• You are more likely to catch a cold or flu when you are sore. Muscles get sore because of micro-tears that occur when the training intensity is higher than the muscle is used to. This causes your body to spend extra effort on the recovery process of that muscle, which simultaneously takes away from proper immune function. This is why doctors don’t recommend doing strength training or other high intensity exercises (interval training, working out till failure, etc.) when you are fighting a cold or flu.

  • You will need extra rest. You shouldn’t exercise an already sore muscle because this runs the risk of injury.  And because you should avoid doing this, that means you will have to avoid working the muscle (and consequently, avoid working on your fitness goals) for a couple of days until the muscle is no longer sore… which means losing precious time in reaching your goals!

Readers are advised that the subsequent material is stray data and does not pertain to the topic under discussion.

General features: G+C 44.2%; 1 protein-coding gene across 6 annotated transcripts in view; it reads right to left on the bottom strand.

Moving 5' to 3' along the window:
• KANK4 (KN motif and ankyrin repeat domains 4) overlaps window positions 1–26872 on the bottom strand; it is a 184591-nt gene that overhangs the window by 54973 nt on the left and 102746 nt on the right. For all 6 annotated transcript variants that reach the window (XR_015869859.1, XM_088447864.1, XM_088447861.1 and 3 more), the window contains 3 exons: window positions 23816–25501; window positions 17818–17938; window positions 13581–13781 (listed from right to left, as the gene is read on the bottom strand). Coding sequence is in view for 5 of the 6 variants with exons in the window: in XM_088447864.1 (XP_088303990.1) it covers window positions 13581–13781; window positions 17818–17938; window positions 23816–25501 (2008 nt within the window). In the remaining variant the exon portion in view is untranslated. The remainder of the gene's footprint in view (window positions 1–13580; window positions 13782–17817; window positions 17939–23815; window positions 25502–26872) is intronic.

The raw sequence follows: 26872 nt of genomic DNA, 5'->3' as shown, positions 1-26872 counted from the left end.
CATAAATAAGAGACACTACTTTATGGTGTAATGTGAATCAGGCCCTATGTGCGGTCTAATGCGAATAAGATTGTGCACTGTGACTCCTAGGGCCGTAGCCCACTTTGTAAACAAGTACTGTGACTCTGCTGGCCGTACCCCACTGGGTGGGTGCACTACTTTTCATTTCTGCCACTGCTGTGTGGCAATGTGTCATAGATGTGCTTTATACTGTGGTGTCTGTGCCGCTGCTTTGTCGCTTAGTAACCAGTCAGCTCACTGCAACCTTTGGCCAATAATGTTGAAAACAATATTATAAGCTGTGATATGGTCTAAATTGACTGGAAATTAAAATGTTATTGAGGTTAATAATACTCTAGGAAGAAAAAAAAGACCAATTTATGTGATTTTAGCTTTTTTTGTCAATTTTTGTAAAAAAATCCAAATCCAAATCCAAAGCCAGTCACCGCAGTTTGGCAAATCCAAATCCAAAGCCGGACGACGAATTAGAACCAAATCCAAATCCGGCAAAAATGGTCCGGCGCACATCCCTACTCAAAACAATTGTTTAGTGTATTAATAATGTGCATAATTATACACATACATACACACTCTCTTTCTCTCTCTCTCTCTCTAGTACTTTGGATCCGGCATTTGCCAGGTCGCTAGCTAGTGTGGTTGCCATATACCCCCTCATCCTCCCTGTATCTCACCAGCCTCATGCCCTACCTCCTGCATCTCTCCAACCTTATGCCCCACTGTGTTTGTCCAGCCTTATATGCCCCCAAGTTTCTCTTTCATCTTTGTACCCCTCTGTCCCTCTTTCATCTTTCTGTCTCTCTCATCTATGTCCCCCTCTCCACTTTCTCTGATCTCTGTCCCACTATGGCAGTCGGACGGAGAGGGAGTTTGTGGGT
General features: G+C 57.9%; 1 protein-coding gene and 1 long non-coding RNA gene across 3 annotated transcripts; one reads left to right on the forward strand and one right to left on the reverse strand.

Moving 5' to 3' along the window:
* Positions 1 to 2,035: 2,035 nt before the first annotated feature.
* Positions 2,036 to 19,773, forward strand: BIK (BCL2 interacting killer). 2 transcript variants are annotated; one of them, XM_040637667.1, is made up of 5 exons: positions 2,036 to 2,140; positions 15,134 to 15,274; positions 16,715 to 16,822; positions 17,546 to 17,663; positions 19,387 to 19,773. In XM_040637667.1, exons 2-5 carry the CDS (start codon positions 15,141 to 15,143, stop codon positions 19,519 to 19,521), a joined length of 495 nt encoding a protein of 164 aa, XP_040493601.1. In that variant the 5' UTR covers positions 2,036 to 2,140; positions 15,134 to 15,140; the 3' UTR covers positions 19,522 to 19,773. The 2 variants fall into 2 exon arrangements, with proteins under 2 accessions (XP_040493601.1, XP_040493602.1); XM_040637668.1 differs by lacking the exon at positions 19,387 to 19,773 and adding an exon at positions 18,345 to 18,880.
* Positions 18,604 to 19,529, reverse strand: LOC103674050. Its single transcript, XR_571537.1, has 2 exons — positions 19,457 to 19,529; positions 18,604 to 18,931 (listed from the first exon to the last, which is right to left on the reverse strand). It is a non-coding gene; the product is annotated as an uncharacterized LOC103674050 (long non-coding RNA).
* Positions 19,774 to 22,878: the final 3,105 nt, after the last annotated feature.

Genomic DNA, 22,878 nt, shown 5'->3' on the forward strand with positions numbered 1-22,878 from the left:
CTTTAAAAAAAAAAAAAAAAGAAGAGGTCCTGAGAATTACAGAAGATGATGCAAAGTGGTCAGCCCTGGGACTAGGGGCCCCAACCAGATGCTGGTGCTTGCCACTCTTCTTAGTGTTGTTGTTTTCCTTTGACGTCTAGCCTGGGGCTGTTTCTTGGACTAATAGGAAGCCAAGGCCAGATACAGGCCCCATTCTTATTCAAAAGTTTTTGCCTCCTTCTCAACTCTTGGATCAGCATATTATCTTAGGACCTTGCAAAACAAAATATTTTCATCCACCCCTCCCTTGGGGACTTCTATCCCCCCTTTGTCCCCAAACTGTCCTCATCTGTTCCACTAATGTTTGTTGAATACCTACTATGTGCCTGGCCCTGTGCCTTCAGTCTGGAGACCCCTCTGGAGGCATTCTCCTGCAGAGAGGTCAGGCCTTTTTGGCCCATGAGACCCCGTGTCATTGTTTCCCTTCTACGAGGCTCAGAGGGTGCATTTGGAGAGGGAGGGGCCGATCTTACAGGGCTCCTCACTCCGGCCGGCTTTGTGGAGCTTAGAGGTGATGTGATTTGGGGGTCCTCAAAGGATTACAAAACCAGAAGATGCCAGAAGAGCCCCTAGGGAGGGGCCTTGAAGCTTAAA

Myth 2: “Stretching before and after training will prevent soreness” - FALSE.

You can stretch as long as you want before your workout, but if you go from doing 20 squats per session to up to 200 squats (considering same intensity) you will be walking funny for the next few days. Stretching after the workout to prevent soreness doesn’t make any sense. Think about it: your muscle fibers already have micro-tears, but now you decide to stretch those muscle fibers to improve recovery? If anything, you’ll just make more damage.